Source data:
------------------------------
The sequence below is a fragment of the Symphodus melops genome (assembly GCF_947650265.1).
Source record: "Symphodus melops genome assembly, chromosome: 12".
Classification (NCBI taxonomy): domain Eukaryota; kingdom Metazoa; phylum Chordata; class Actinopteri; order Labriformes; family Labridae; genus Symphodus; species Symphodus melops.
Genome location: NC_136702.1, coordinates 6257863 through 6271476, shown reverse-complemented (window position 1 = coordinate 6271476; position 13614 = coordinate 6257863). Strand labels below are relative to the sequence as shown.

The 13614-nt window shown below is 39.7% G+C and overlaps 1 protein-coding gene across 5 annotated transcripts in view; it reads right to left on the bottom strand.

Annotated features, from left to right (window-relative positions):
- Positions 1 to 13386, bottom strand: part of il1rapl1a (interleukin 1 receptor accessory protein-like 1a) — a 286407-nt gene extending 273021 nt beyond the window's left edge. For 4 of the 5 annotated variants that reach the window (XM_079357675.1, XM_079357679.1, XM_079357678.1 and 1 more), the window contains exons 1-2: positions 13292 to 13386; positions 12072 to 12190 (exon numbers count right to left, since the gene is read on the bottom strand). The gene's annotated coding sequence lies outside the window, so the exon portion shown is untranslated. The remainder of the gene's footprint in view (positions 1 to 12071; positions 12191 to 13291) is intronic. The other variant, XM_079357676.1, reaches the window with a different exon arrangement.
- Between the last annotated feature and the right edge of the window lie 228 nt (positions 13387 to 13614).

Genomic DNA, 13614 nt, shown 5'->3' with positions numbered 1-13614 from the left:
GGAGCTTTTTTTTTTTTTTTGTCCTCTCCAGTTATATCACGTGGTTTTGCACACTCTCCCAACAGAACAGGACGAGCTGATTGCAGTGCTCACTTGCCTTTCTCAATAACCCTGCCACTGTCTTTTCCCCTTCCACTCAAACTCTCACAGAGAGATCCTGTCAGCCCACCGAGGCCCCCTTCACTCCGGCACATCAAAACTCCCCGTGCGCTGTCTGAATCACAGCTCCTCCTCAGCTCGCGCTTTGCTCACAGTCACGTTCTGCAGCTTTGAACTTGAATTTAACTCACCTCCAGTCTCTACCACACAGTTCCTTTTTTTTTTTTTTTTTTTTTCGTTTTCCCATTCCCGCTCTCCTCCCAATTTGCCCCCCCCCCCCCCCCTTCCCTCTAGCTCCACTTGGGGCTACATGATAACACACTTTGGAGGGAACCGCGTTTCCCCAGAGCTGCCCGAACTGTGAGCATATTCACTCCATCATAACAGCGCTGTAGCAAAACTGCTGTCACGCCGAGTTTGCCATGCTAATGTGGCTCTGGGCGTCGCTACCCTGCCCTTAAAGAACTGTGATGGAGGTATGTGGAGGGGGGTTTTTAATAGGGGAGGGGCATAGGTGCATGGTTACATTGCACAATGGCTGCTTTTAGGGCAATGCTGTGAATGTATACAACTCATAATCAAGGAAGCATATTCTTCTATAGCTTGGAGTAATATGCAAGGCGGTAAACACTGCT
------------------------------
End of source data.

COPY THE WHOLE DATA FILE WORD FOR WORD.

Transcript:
The sequence below is a fragment of the Symphodus melops genome (assembly GCF_947650265.1).
Source record: "Symphodus melops genome assembly, chromosome: 12".
Classification (NCBI taxonomy): domain Eukaryota; kingdom Metazoa; phylum Chordata; class Actinopteri; order Labriformes; family Labridae; genus Symphodus; species Symphodus melops.
Genome location: NC_136702.1, coordinates 6257863 through 6271476, shown reverse-complemented (window position 1 = coordinate 6271476; position 13614 = coordinate 6257863). Strand labels below are relative to the sequence as shown.

The 13614-nt window shown below is 39.7% G+C and overlaps 1 protein-coding gene across 5 annotated transcripts in view; it reads right to left on the bottom strand.

Annotated features, from left to right (window-relative positions):
- Positions 1 to 13386, bottom strand: part of il1rapl1a (interleukin 1 receptor accessory protein-like 1a) — a 286407-nt gene extending 273021 nt beyond the window's left edge. For 4 of the 5 annotated variants that reach the window (XM_079357675.1, XM_079357679.1, XM_079357678.1 and 1 more), the window contains exons 1-2: positions 13292 to 13386; positions 12072 to 12190 (exon numbers count right to left, since the gene is read on the bottom strand). The gene's annotated coding sequence lies outside the window, so the exon portion shown is untranslated. The remainder of the gene's footprint in view (positions 1 to 12071; positions 12191 to 13291) is intronic. The other variant, XM_079357676.1, reaches the window with a different exon arrangement.
- Between the last annotated feature and the right edge of the window lie 228 nt (positions 13387 to 13614).

Genomic DNA, 13614 nt, shown 5'->3' with positions numbered 1-13614 from the left:
GGAGCTTTTTTTTTTTTTTTGTCCTCTCCAGTTATATCACGTGGTTTTGCACACTCTCCCAACAGAACAGGACGAGCTGATTGCAGTGCTCACTTGCCTTTCTCAATAACCCTGCCACTGTCTTTTCCCCTTCCACTCAAACTCTCACAGAGAGATCCTGTCAGCCCACCGAGGCCCCCTTCACTCCGGCACATCAAAACTCCCCGTGCGCTGTCTGAATCACAGCTCCTCCTCAGCTCGCGCTTTGCTCACAGTCACGTTCTGCAGCTTTGAACTTGAATTTAACTCACCTCCAGTCTCTACCACACAGTTCCTTTTTTTTTTTTTTTTTTTTTCGTTTTCCCATTCCCGCTCTCCTCCCAATTTGCCCCCCCCCCCCCCCCTTCCCTCTAGCTCCACTTGGGGCTACATGATAACACACTTTGGAGGGAACCGCGTTTCCCCAGAGCTGCCCGAACTGTGAGCATATTCACTCCATCATAACAGCGCTGTAGCAAAACTGCTGTCACGCCGAGTTTGCCATGCTAATGTGGCTCTGGGCGTCGCTACCCTGCCCTTAAAGAACTGTGATGGAGGTATGTGGAGGGGGGTTTTTAATAGGGGAGGGGCATAGGTGCATGGTTACATTGCACAATGGCTGCTTTTAGGGCAATGCTGTGAATGTATACAACTCATAATCAAGGAAGCATATTCTTCTATAGCTTGGAGTAATATGCAAGGCGGTAAACACTGCT